So what are our options to prepare for all of these ongoing and upcoming disasters? Option One: We can do nothing and let the wind blow us where it will. That is a dangerous approach. Option Two: Overreact and prepare for the end of the world, where it is left for everyone to fight and fend for their lives. Option Three: We can take reasonable steps in putting together a disaster plan in and make preparedness a lifestyle and be prepared for whatever may come our way.
Recently I met with a couple that came to a freeze dried taste testing event. They were firm believers in storing food for future disruptions. He was a contractor and work has been real slow over the last year. How did they survive it? They had stored food ahead to prepare for such problems. They shared that several family members and friends had made fun of them for storing food, stating - "so you are one of THEM." (Aquating them to "doomsday preppers.") These people can laugh all they want...until disaster strikes them and they realize they have nothing to fall back on.
It reminds me of the story I read in grade school about the ant and the grasshopper, "'Why bother about winter?' said the Grasshopper; 'we have got plenty of food at present.'" But the ant went on its way and continued its toil. When the winter came the grasshopper had no food, and found itself dying of hunger, while it saw the ants distributing every day corn and grain from the stores they had collected in the summer.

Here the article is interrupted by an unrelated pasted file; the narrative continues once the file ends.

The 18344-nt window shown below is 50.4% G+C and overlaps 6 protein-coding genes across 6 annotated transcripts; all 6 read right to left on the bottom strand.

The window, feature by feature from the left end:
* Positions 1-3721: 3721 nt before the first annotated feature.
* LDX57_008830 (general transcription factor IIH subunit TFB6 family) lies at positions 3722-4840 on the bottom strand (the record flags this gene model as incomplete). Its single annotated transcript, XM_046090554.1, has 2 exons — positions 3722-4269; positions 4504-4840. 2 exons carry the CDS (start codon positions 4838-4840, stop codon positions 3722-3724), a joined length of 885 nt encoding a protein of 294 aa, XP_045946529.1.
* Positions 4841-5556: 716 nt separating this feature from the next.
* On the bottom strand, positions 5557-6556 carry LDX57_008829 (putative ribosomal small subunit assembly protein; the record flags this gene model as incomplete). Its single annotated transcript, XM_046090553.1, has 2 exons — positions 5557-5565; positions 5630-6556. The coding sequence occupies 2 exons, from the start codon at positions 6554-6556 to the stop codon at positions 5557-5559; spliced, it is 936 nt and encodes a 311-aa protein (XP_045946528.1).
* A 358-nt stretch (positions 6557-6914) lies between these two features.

Preparing is NOT having to be a "doomsday prepper", or a fanatic. You don't have to plan for the "end of the world". If it is the end of the world, what is there to prepare for? Preparing for things that are happening throughout the world every day is being prudent. And with the probability of disasters in our near future? You can call me whatever you want, I have a family and I have no interest in seeing them suffer because of my shortsightedness and lack of preparedness. Responsible people will learn what their threats are and how they best can prepare.
There are five things that people will always find themselves without after a disaster:
1. A 72-hour kit - for evacuations.
2. Clean drinking water - and people cannot live longer than 3 days without it.
3. Food supplies - most only have enough food for 3-5 days.
4. Power - to cook, clean, for communications and lighting.
5. Adequate first aid supplies.
How prepared are you in these five areas? Are you ready to get motivated and develop a disaster plan? Or you can continue to wait until after the disaster hits and just see what happens. Most struggle to know exactly where and how to begin.
First - Know what disasters are possible in your area and what the outcome will be. Second - establish a disaster plan with a checklist. Third - act on that plan and roll play any potential outcome.
There are 3 opportunities that I am offering for instruction over the next few weeks:
Instruction on food storage and a free freeze dried taste test event - Friday, July 20 at 6:30 p.m. and Saturday, July 21 at 11 a.m. (click here for details and registration).
Free Seminar on Earthquakes and Tsunamis in Southern California - Saturday, July 28th at 10 a.m. (click here for details and registration)
Free Webinars on Disaster Threats and Developing a Personal Disaster Plan (click here for details and registration).
If you are a business, home owners association, school, church, or other group that would like to have a presentation at your location email me at firstname.lastname@example.org.